The possibility of stitching a broad coalition of parties, apart from BJP and Congress, is however itself contingent upon another condition. That is the extent to which many of the parties of the proposed coalition are able to put aside their differences with each other. This has been one of the biggest challenges to having a viable Third Front. 

For instance, bitter rivals like TDP and YSRC who are standing on opposite sides of the ring together hold about 89 per cent of the popular vote, if the last assembly elections are to go by. A similar challenge also exists say, in West Bengal, where the coming together of TMC and Left can give a big push to any electoral equation. But the fact of the matter is that it is much easier said than done. Most of these players are fierce competitors at the state level, the more crucial arena of operations for them. As such, how easy it would be to persuade these parties to come together by conceding space to their arch-opponents is anybody’s guess. 

Being able to achieve both of these conditions would certainly emasculate any Third Front experiment. However, whether or not it manages to effectively impact the flow of politics in the coming days would also depend on the extent to which the coalition’s constituents are able to improve their own electoral standings. This is especially important for two reasons. 

One, because the BJP would be going to polls from a much higher threshold of support. The other reason relates to the Third Front’s exclusion of Congress. The latter, it should be remembered, still holds around 19 per cent of the popular vote. Any political strategy that hopes to take on BJP without involving the Congress would therefore have to first shore up enough support that wouldn’t keep it dependent on the latter. Besides having a broad coalition and including non-BJP and non-Congress players, this would therefore require that these groups considerably expand their share of popular support. And this has to happen not at the cost of each other but rather by eating into the BJP and Congress’ base. 

Apart from these conditions, an effective Third Front experiment would also have to arrive at a consensus about the Face that would lead it. It may be argued by its constituents that Third Front politics is not centred on an individual. Or even the choice of who would lead it is a question that would arise only after the results. But notwithstanding such arguments, it has to be conceded that over the years, Indian politics has become increasingly personality centric. And nobody else illustrates the big gains that a credible leadership face can bring to a party other than the BJP. After all, prime minister Modi continues to be its strongest bet for success. It should here be recalled that even in 1989, it was V.P Singh’s newfound image as a crusader against corruption, which served as a major rallying point for voters against the Congress.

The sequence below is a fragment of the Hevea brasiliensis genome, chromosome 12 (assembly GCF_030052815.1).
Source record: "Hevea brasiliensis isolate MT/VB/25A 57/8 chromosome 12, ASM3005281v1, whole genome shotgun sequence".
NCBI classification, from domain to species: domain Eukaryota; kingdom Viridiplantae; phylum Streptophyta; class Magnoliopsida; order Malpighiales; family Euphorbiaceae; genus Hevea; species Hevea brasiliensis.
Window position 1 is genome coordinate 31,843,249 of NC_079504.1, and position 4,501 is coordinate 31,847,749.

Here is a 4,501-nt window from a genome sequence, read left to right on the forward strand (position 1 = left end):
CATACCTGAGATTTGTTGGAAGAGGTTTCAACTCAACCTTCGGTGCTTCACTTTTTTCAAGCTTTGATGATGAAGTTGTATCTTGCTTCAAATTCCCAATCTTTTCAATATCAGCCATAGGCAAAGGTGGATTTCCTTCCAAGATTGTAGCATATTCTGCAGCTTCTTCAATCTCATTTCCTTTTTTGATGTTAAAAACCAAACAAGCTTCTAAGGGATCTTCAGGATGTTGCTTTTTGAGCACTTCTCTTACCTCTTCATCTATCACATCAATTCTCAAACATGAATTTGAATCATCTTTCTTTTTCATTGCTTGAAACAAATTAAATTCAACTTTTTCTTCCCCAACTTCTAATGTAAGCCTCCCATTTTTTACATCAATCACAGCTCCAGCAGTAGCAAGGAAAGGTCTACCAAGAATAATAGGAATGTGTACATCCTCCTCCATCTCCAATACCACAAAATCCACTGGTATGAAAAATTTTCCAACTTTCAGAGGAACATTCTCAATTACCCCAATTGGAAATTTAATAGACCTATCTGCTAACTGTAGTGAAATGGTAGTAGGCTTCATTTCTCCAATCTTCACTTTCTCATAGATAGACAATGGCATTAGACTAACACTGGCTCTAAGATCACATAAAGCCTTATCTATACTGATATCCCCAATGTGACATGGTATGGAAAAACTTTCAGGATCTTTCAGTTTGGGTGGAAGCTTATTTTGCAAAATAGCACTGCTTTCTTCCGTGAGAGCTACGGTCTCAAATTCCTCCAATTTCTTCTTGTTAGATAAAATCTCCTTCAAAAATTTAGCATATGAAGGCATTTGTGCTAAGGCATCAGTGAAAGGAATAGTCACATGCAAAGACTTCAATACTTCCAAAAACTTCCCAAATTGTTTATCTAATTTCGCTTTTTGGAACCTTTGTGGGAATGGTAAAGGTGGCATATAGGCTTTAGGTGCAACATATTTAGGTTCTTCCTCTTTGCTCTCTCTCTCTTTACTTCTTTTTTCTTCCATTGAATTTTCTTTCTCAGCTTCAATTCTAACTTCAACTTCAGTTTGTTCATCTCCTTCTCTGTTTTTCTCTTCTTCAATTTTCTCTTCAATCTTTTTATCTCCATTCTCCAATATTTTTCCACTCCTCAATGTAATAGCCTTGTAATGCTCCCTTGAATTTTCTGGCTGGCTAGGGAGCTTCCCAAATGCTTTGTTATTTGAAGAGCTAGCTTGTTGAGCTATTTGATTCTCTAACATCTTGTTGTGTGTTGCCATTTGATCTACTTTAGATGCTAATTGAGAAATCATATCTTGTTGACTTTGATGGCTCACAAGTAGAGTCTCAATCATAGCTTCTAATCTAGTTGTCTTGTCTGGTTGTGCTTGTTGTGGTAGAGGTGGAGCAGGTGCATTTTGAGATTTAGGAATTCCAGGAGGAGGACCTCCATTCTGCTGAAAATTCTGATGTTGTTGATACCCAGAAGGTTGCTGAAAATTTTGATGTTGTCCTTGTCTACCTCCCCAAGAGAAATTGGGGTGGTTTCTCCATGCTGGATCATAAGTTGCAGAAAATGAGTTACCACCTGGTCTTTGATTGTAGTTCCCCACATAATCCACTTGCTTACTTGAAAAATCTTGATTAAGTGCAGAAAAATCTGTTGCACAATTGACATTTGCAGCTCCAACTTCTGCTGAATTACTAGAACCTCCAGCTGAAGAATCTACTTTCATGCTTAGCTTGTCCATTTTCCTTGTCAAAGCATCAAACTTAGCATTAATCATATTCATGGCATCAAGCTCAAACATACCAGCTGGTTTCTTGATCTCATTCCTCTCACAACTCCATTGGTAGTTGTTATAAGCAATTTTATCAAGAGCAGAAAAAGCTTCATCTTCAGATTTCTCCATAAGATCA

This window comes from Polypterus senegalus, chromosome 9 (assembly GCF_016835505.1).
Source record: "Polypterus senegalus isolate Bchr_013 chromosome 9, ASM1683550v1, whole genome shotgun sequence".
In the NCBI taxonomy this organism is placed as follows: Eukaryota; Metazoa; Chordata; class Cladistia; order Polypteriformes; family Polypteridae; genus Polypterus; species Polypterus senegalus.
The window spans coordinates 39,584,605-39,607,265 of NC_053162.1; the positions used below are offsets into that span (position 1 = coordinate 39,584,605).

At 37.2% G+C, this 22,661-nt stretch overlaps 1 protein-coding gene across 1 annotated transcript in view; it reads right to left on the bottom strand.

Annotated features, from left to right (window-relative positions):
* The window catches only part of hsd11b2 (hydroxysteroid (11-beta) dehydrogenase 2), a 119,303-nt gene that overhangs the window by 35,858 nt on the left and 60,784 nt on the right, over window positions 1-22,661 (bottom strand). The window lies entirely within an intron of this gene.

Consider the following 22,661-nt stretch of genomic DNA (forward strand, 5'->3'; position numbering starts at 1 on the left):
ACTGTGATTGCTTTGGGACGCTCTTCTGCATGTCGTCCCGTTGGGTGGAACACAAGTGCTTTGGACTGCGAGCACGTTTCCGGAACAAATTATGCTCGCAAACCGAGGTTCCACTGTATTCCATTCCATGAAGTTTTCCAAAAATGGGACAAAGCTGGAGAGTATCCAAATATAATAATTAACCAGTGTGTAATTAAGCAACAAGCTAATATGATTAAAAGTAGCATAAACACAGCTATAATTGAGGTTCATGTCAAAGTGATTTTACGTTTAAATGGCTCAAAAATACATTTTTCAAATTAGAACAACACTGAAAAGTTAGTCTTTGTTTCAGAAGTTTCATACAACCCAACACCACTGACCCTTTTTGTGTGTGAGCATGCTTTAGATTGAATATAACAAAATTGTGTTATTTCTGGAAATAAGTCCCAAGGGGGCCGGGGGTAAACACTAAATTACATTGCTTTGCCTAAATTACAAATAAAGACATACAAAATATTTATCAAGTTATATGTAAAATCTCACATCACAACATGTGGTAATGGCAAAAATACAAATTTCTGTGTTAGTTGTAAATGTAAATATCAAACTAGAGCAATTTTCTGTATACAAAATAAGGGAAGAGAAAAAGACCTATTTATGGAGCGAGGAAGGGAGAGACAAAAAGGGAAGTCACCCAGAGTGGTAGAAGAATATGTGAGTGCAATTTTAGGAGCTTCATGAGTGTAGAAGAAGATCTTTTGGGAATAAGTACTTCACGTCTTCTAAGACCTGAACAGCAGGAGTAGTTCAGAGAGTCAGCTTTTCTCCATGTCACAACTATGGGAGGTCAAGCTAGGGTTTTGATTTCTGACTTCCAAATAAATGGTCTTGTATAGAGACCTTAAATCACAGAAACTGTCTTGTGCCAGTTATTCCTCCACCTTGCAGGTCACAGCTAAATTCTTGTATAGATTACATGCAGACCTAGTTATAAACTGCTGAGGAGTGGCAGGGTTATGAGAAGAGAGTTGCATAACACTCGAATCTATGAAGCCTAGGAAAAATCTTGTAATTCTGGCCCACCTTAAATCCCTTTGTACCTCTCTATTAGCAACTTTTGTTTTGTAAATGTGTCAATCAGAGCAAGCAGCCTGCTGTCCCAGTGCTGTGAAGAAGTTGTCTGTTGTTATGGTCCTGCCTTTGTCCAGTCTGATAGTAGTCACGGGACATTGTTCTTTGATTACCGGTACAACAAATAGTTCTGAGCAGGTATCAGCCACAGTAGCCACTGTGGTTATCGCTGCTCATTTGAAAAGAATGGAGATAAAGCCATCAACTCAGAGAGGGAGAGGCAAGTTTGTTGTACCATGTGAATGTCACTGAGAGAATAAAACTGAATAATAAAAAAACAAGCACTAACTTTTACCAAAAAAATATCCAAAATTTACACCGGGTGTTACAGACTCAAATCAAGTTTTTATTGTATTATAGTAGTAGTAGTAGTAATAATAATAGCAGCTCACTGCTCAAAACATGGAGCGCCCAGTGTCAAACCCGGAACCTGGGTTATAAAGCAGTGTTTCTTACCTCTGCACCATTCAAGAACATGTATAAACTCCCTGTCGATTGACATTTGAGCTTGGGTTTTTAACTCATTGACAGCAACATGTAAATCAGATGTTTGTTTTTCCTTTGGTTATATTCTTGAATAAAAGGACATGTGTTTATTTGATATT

Finally, a Third Front experiment has to be extremely careful about managing perceptions well. This would be invaluably important in gaining people’s confidence. What is important to realise is that Third Front politics in India has come to be associated with a lot of instability and consequent failings in governance. This is particularly in view of the chaotic careers of both the National Front and United Front governments. It would therefore be imperative for candidates hoping to shape a Third Front in the run-up to elections to build an image of being a credible and durable alternative. How it can achieve this can of course be the subject of another discussion. 

The promise of a Third Front in Indian politics that can counter the Hindutva agenda of the ruling dispensation without carrying the unenviable baggage of the Congress’ own past is certainly alluring. But for it to become an effective force to reckon with would require that it treads a long and difficult course. 

The author is a doctoral student at the Centre for Political Studies, Jawaharlal Nehru University, New Delhi and can be contacted at Views expressed are personal.